What passes for "national security" really is nothing more than a veil of secrecy created to protect the "insecurity" of the bureaucrats and clueless, short-term-thinking policymakers who obligate Americans and others to pay for destructive schemes. Not surprisingly, in the end, the Permanent Ruling Class that the "Progressive" system has created respond by wanting to throw the messenger into prison.

(Since we don't have television reception at my home, I have not watched any of the talking heads on the various cable shows, but I am sure that the word "treason" has been thrown around carelessly by both liberals and conservatives. As I see it, however, Julian Assange simply has opened our eyes to the egotism and folly of people who believe they are entitled to make decisions for billions of people.)

As if on cue, the New York Times, which really is the Godfather of Progressivism, provides comic relief in the form of claiming that the leaks show just how skillful and brilliant the Obama Regime really is -- in contrast to the Bush administration. Once again, we see that Progressives tend to be bifurcated in their thinking, claiming that this latest release of documents falls into both the "Aren't We Brilliant?" AND "Move Along, Folks, Nothing To See" categories, and the NYT misses the larger point.

What is that bigger picture? In the post-World War II era, the "experts" that run our Administrative State not only have bankrupted this country, they have driven out productive people and productive entities, involved our armed forces in intractable wars (none of which have been declared by Congress, as the Constitution requires), put troops all over the world, and created a police state at home. Furthermore, they have managed to get away with it and have convinced Americans that any attempt to do away with this sorry state of affairs is an act of treason.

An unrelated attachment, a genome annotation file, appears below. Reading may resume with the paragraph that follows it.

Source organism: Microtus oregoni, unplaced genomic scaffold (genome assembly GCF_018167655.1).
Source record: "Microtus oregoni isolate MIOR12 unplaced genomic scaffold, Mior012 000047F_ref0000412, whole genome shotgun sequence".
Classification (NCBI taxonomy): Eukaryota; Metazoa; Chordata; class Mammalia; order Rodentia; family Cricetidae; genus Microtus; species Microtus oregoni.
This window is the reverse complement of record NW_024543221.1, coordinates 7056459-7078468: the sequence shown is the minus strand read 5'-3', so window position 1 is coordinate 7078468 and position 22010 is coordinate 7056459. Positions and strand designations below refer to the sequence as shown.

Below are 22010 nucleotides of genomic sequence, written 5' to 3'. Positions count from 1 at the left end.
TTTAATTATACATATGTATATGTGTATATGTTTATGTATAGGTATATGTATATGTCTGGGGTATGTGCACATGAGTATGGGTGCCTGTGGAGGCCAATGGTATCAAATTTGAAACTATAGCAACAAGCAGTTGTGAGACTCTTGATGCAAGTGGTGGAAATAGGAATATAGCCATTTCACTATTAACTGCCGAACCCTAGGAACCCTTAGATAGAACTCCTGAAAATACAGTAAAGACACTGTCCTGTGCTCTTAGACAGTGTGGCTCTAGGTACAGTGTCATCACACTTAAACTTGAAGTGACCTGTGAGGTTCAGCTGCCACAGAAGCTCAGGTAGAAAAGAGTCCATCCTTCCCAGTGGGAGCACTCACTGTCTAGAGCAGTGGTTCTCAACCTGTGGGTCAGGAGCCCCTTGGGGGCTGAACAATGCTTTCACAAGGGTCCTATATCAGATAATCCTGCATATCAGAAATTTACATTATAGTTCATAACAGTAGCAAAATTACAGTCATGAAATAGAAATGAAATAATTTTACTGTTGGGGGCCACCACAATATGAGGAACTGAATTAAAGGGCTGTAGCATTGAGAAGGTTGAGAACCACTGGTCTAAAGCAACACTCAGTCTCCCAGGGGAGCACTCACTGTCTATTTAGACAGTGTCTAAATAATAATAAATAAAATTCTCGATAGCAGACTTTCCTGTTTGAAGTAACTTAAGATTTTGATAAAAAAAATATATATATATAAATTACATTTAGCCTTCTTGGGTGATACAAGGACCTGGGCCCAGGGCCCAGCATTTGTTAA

And what is the response when this folly is exposed? Yes, arrest those who have exposed it and give more power to those people who have been destroying our economy and our future.

9 comments:

Doc Ellis said...

Excerpted and linked at BikerOrNot.com and tweeted to FaceBook, MySpace, and LinkedIn as "Bill Anderson on the insecurity of Progressives and their jihad against WikiLeaks"

Thank you for writing this

Doc Ellis 124

Anonymous said...

Many years ago, I read a piece by Arthur Schlesinger Jr., the quintessential progressive. He wrote something like:

"After the 1960 election, intelligence was at last applied to the problems of the day."

David In TN

Kerwyn said...

I want to share comments others have made on this.

"Wikileaks would not be nearly as damaging if the Free Press had been doing its job over the past several decades.

Our modern idea of "journalism" is little more than the dissemination of "official" government statements, as handed out to the media in all its forms, followed by a few opinions of others (usually of the opposite political party), and the reactions of a few members of the general public. Investigative journalism, as a functioning "check and balance" to the government, is all but gone.

At one time, we valued the media as a watchdog over our government. We even gave refered to it as "The Fourth Estate." When the government stepped out of line, we depended upon journalists to let us know. It was journalism, and journalism alone, that kept tabs on the goings-on behind closed doors in the political and diplomatic arenas of government.

If, over the past few decades, the media had been doing its job of relentlessly picking away at the stupidities, the errors, the misjudgments and the downright fradulent and unconstitutional actions of our government, Wikileaks wouldn't have a story to tell. It's as though all these things have been festering for years, only to be brought to a head, finally, by the likes of Wikileaks. Unfortunately, along with the gush of embarrassing information we should have learned about years ago, much other information is spewing forth that is truly damaging to our security.

Had the media been doing it's job all along, Wikileaks would be a non-matter. But, as we see, yet again in today's news, all the reporting is about how damaging the Wikileaks content is. Even as it stares us in the face, the media still doesn't recognize its own failure -- the failure to investigate and report on those actions through the decades where our government has failed us. "